Meehan’s attorneys have said they did not believe he qualified for the death penalty and told the court last month they had submitted 1,500 pages of medical records to show his medical condition. His attorneys have referred to his condition as “brain damage and mental illness.”

The link in the quote above is to an AP article that covered the filing and states:

…[Shane Meehan’s] legal counsel said Meehan has been diagnosed by doctors with several health conditions, including post-concussion syndrome, a traumatic brain injury, a seizure disorder, Parkinson’s disease, and chronic pain syndrome.

They said he was placed on permanent medical leave from his position at the federal prison complex in Terre Haute due to his medical history and that he had previously been hospitalized related to suicidal ideations.

His trial was supposed to start the end of March 2024, but I can’t find any updates or a WS thread following it.

I have been following Abby’s and Libby’s terrible murders since they went missing. I grew up near Delphi (separated by several decades); have my own frustrations with the investigation; like many Hoosiers, have my own 6-degrees-of-separation to the case (NOT an insider); and also have close ones who serve in federal roles and follow anti-federal violence, especially in Indiana.

I sadly suspect this was akin to a disgruntled former employee with mental health issues attacking a former employer. Court documents are linked above. The attack by all indications was specific to the federal office, not to Det. Ferency.

Thank you and MOO with links, per TOS.
 
Noting that here that post-hearing, the State does not repeat it's original contempt pleading relief via the removal of the Defense, and instead leaves the Court to determine any sanctions.

State also continues to admit reading Defense privileged work product, and clarifies (corrects?) that contempt motion (which was unclear and a criminal contempt motion - in its original) is for indirect civil contempt.

JMHO

BBM

Out of interest, did the defence assert privilege over those communications in the lead up to the hearing?

I tuned out the contempt furor so don't know the answer, but wondered if you knew.
 
In my system, it's fair for the D to hire an expert who is not working for the state.
Right, instead the hired expert will be working for the defense. We will have 'duelling' experts to muddy the waters.

If the state presents audio of his 5 confessions we will then hear this 25,000 dollar 'expert' explaining why it is not a credible confession. They will not be working for the state but will be working for the defense to the tune of 25k.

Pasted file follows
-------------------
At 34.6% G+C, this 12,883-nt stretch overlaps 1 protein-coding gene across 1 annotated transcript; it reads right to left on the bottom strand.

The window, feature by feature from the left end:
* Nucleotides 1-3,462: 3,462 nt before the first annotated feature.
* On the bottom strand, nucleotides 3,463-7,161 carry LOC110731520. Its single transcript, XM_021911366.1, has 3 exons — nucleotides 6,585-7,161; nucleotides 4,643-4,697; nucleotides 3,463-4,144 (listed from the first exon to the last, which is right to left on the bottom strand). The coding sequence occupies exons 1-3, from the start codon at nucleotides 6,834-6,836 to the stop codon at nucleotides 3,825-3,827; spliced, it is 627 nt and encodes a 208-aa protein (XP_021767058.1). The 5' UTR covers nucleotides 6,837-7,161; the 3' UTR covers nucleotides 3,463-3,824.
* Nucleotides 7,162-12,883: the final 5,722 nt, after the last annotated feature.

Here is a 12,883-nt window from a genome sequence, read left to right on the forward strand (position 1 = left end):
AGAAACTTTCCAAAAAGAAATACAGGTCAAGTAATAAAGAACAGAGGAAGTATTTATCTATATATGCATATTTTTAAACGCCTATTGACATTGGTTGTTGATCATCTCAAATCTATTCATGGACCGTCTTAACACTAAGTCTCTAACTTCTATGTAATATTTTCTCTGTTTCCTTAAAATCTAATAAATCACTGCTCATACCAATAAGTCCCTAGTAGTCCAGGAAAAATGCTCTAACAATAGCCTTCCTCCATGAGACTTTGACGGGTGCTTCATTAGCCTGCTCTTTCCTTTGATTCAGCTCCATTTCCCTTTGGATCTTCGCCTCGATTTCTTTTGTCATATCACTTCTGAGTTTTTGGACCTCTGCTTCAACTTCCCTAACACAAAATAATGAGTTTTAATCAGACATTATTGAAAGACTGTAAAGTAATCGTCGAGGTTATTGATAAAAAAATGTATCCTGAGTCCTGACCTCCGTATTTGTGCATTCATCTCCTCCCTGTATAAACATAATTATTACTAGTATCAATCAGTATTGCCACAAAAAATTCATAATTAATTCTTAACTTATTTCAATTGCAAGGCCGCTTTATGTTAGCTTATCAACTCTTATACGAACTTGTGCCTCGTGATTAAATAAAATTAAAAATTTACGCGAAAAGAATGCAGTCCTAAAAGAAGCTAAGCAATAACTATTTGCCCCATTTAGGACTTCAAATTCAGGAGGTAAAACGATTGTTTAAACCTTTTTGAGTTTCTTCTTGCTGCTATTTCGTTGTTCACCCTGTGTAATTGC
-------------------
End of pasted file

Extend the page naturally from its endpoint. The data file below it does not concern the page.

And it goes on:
Most of the state's experts are paid by salary for their roles---like FBI Agents, Coroners, Medical Examiners, etc. They are not 'shopped' for by the state. The DA investigates the case by meeting with the state's paid employees to uncover the facts and the evidence. These employees are paid to be unbiased and impartial.

The defense is crowdfunding to buy their own experts to rebut the evidence. It will be interesting to see how credible they are.
 
Most of the state's experts are paid by salary for their roles---like FBI Agents, Coroners, Medical Examiners, etc. They are not 'shopped' for by the state. The DA investigates the case by meeting with the state's paid employees to uncover the facts and the evidence. These employees are paid to be unbiased and impartial.

RSBM

This is a good point. The crime lab is sent evidence to analyse. They don't have a dog in the fight about whether an unspent round is a match or not. No doubt they were sent lots of samples in this case which didn't show anything useful and they said so.
 
And they didn’t recognize him by sight either. But so many here can look at that still shot and go, RA = BG without question. SMH. JMHO
At one point I was going down the rabbit hole and realised that both the FBI agent involved in this case (Greg Ferency) and the guy who killed him (Shane Meehan) could quite easily be BG.


Nothing in the footage excludes RA, but it does really seem like it could be nearly any >25yo white male of Indiana.
 
This was the first step on my Path of Distrust. To this day I haven't decided why I think the prosecutor directed ISP to violate the Access to Public Records Act(APRA). Seemingly, ISP couldn't even claim ignorance of the act. I've looked for the "other opinions" as noted in 3. (below) but I haven't been able to find them.

ISP confirmed that Wilkins was denied the information until October 31, 2022 when ISP held a press conference and issued a press release. ISP argues it was “under the direction” of the county prosecutor and that any court records were sealed.
...
This office previously addressed this issue in a case where ISP was also the respondent.

...
3. The role of the prosecutor and judiciary in documenting arrests
ISP also cites the local prosecutor and presiding judge as factors in the delay.
While that matter is being addressed in other opinions, it is notable that APRA’s daily log requirement for law enforcement is not a judicial record.
There are a lot of investigative strategy reasons that the prosecutor takes into account, when deciding how to announce a big arrest of a murderer. Once it is made public, certain other people may begin destroying evidence, breaking phones or computers and even leaving town quickly.